•One of the main problems was the company's ignorance regarding the nuances of lending practices in newly opened sectors like infrastructure.
Desired state Kamath, having seen the changes occurring in the financial sector abroad, wanted ICICI to become a one-stop shop for financial services.
For this he wanted create new operations in the organization and tap new markets. VISION K.V.Kamath wanted ICICI to become a financial powerhouse and change the organization from a development bank mode to that of a market driven financial conglomerate. The first move was the creation of different groups in the organization due to their different lending practices
1.infrastructure group (IIG)
2.oil & gas group (O&G)
3.planning and treasury department (PTD)
4.structured products group (SPG)
Kamath picked up people from various departments, who he was told were good, for these groups. The approach towards creating these new skill sets, however, led to one unintended consequence.
Resistance To Change •As these new groups took on the key tasks, a majority of the work, along with a lot of good talent, shifted to the corporate center.
•While the zonal offices continued to do the same work - disbursing loans to corporates in the same region - their importance within the organization seemed to have diminished.
•These groups were seen as the thrust areas and if you worked in the zones it was difficult to be noticed.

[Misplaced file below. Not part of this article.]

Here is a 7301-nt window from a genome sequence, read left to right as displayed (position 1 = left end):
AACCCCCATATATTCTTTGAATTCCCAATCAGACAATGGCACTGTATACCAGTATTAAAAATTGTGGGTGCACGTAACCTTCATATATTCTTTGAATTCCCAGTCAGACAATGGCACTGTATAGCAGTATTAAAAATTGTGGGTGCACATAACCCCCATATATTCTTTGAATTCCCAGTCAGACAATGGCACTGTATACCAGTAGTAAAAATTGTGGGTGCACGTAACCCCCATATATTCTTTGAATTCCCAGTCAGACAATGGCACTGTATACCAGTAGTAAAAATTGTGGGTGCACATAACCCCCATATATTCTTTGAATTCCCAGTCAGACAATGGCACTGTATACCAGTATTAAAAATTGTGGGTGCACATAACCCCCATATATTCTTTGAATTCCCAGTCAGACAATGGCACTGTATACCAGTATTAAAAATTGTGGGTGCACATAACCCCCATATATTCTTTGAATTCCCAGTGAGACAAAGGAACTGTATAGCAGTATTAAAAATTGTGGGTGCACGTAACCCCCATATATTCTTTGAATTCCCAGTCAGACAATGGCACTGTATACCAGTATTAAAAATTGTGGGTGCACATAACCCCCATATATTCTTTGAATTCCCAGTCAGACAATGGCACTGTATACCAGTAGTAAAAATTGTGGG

•Some of the people who did not fit in this set-up were quick to leave the organization.
Change 2 •ICICI decided to focus its operations much more sharply around its customers.
•It set up three new departments: major client group (MCG), growth client group (GCG) and personal finance group.
Resistance To Change •In MCG, a staff of about 30-40 people handled the needs of the top 100 customers of ICICI.
•About 60 people manned the growth client group, which looked after the needs of mid-size companies.
•Bigger clients required more diverse kinds of services. So working in MCG offered better exposure and bigger orders. The net effect was that the MCG executive ended up doing more business than the GCG executive.
•Complaints against these changes continued and ICICI was blamed for not putting in adequate systems in place to develop the right people. Change 3 •In the current scheme of things, an MCG or GCG person acted as a clients' representative inside ICICI. •Unlike foreign banks, there were no demarcations between these internal skill groups and client service person.
•With no such systems in place at ICICI, this distorted the compensation packages between the competing divisions. Resistance To Change •The way in which ICICI recognized an individual's efforts - the feedback process - was also questioned.•In many cases the appraisal scores were same but the bonus amount was not and they were not told why.
•One of the first initiatives was regarding imparting new skills to existing employees. •Steps were taken to set right the reward system 1. To avoid the negative impact of profit center approach, wherein pressure to show profits might affect standards of integrity within an organization, management ensured that rewards were related to group performance and not individual performances.

2. To reward individual star performers, the method of selecting a star performer was made transparent.

3.This made it clear, that there would be closer relationship between performance and reward. •Two types of remuneration were considered 1. Contract basis which would attract risk-takers
2.Tenure-based compensation which would be appealing to employees who wanted security.